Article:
Evensen Creates DIY COVID-19 Masks, Fundraises for Virus Relief

Evensen Creates DIY COVID-19 Masks, Fundraises for Virus Relief

Evensen Creates DIY COVID-19 Masks, Fundraises for Virus Relief

When Fischell Department of Bioengineering (BIOE) rising sophomore Ella Evensen’s Biomedical Engineering Alliance (Case Western University/Cleveland Clinic) summer internship went virtual due to the COVID-19 pandemic, she decided to focus her work on masks that could help slow or prevent the spread of the novel coronavirus.

Just two months later, Evensen’s project has already proven an outstanding success, raising more than $500 for COVID-19 relief funds.

At the start of her virtual summer internship, she partnered with three biomedical engineering students – Pravalika Irukulla (University of Georgia), Elizabeth Recker (Florida Gulf Coast University), and Stephanie Tam (Worcester Polytechnic Institute) – to form the “BMEast Masks” research team. 

"Our team spent several weeks making prototypes and designing a mask that would be both comfortable and have a high filtration efficiency,” explains Evensen. “We realized that our idea could reach more people and do more good if we shared how to make the mask using what we learned through the design process, rather than trying to make and sell each one individually."

The group spent hours researching past studies on filtration efficiencies, and found that a combination of mechanical and electrostatic filtration methods would maximize how effective the masks could be in slowing or preventing spread of the coronavirus.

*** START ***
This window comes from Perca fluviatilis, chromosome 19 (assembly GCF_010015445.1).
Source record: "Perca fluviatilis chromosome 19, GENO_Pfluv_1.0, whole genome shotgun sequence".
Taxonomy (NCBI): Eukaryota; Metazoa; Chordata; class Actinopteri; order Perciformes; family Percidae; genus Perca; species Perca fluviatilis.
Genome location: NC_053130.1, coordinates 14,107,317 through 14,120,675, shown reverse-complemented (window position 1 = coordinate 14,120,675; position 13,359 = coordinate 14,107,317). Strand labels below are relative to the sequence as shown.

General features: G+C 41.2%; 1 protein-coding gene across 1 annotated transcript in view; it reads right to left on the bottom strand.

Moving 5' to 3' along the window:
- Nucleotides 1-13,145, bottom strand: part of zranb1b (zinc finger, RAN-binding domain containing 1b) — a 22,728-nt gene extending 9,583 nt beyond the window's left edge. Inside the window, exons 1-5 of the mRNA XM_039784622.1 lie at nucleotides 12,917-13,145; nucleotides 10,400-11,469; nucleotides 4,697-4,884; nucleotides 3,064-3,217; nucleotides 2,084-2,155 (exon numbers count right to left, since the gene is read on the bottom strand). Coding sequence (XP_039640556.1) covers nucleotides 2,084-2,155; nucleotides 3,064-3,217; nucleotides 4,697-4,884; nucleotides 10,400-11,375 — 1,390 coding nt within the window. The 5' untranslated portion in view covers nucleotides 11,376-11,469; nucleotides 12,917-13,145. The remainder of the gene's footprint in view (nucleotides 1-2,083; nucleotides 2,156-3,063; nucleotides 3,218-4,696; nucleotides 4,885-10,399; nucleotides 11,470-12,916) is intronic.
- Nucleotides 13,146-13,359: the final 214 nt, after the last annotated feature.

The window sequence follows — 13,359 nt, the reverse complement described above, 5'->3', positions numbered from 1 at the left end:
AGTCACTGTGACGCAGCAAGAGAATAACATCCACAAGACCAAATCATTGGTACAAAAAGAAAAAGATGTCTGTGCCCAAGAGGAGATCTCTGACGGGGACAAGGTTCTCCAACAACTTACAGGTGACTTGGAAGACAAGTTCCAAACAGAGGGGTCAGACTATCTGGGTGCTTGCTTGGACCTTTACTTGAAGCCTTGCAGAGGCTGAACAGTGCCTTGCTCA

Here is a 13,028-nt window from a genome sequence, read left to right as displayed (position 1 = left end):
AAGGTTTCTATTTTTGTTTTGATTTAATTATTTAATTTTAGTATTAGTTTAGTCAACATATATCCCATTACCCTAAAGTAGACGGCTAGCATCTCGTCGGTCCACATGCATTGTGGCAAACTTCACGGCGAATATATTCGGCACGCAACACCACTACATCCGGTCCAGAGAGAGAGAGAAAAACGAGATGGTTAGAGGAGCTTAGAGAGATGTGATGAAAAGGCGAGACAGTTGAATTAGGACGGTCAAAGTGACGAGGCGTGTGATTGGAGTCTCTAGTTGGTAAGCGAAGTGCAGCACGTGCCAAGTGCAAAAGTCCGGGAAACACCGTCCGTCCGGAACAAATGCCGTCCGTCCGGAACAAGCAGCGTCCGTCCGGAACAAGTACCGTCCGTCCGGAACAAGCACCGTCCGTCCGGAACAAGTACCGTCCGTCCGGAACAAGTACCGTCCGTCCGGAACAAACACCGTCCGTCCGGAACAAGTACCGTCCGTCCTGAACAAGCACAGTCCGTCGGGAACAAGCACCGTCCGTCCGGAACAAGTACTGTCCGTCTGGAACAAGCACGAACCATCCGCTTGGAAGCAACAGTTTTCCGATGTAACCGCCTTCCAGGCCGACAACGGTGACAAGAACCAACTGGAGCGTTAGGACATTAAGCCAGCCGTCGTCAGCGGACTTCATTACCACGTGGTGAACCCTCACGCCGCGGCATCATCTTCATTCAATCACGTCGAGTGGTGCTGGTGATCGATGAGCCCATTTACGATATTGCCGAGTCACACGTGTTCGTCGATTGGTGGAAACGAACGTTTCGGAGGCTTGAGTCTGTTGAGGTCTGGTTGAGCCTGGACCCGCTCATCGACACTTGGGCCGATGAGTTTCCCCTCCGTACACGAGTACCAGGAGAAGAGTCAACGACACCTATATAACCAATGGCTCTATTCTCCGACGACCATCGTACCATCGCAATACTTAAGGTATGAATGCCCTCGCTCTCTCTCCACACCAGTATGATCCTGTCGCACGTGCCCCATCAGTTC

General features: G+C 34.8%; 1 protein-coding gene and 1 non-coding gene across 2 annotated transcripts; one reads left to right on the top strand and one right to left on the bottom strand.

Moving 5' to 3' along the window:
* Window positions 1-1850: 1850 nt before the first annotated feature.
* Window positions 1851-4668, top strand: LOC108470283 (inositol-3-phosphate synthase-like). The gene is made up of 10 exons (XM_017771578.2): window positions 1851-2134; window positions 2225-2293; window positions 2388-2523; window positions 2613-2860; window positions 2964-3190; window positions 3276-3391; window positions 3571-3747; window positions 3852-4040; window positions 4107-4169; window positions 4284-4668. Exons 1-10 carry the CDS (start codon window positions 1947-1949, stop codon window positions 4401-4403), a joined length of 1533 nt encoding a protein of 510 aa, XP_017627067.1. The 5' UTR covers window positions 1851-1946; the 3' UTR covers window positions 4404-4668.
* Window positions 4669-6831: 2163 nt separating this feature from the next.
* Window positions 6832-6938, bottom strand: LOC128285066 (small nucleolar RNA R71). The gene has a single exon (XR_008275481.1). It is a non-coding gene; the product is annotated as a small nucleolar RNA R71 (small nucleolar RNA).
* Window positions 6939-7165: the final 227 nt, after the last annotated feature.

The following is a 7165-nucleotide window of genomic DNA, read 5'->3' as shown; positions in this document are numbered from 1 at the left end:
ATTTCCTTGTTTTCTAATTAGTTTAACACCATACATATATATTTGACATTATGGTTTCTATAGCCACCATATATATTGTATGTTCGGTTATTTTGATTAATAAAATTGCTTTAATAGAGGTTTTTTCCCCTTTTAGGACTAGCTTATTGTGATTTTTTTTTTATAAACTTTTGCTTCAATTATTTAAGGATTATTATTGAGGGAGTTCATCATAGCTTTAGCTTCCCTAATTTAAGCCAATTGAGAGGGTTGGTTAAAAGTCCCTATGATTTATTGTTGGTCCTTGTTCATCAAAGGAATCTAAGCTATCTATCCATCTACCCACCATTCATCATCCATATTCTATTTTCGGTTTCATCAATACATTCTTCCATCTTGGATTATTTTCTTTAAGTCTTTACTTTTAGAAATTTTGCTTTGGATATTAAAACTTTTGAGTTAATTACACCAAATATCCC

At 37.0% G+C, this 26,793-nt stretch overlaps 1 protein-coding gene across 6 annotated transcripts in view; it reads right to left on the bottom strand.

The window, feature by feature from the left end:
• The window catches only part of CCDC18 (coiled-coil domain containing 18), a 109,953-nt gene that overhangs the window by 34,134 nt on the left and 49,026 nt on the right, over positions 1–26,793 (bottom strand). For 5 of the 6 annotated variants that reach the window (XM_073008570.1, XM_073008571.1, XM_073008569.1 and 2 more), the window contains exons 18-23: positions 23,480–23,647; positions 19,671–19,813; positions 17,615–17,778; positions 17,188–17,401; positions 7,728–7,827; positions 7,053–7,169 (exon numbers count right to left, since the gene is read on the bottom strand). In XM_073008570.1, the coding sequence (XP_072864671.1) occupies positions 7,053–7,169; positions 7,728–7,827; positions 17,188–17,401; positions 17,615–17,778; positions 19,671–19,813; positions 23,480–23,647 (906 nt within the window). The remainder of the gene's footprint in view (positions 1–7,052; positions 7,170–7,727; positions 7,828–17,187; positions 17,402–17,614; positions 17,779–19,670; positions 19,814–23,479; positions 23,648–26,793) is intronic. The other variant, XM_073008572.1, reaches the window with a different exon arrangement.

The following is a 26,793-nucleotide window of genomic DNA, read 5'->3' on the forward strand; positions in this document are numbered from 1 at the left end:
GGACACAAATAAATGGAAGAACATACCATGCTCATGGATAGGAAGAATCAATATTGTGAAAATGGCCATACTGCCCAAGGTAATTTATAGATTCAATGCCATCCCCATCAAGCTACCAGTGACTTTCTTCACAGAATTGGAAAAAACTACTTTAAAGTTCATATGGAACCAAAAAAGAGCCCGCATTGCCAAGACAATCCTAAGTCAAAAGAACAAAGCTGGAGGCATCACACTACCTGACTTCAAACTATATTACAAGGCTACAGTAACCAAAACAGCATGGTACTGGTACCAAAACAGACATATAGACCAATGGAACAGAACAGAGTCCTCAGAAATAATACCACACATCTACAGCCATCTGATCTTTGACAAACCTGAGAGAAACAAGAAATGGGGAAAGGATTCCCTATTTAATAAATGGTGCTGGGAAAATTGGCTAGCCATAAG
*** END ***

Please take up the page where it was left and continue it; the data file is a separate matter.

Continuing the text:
The BMEast Masks team designed their mask to be lightweight and breathable, encouraging people – particularly college students returning to campus – to continue wearing their masks. The masks are constructed with one layer of cotton and two layers of chiffon (cheap, accessible materials) and are easy to assemble. Most importantly, by layering these materials, the mask incorporates both mechanical and electrostatic filtration to achieve maximum filtration efficiency, the group noted in their video. When assembled with a customizable, flexible seal, the BMEast Masks team estimates that their design could perform just as well, if not better, than today's top-performing masks under the same circumstances.

Mask assembly instructions are available to be shipped to anyone who donates any amount to the BMEast Masks GoFundme. All donations go to support COVID-19 relief funds. Already, the group has donated $500 to the Centers for Disease Control and Prevention, and they are currently raising money to support Doctors Without Borders, an international humanitarian organization best known for disease outbreak projects. Each time the BMEast Masks project raises $500 for a selected organization, the team identifies a new organization for which they wish to dedicate support.

Evensen and her team’s primary objective is to encourage the continued use of masks during the COVID-19 pandemic. “Our goal is that someone who’s never sewn before would be able to pick this up and follow along, and even make it for friends and family as well as themselves,” she says. “I hope that college students in particular feel they can gain a valuable skill, and to be confident in the protective quality of their mask without having to order it from a big business.”

Visit the BMEast Masks Instagram account for more information, or make a donation to receive mask assembly instructions via GoFundme

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August 21, 2020

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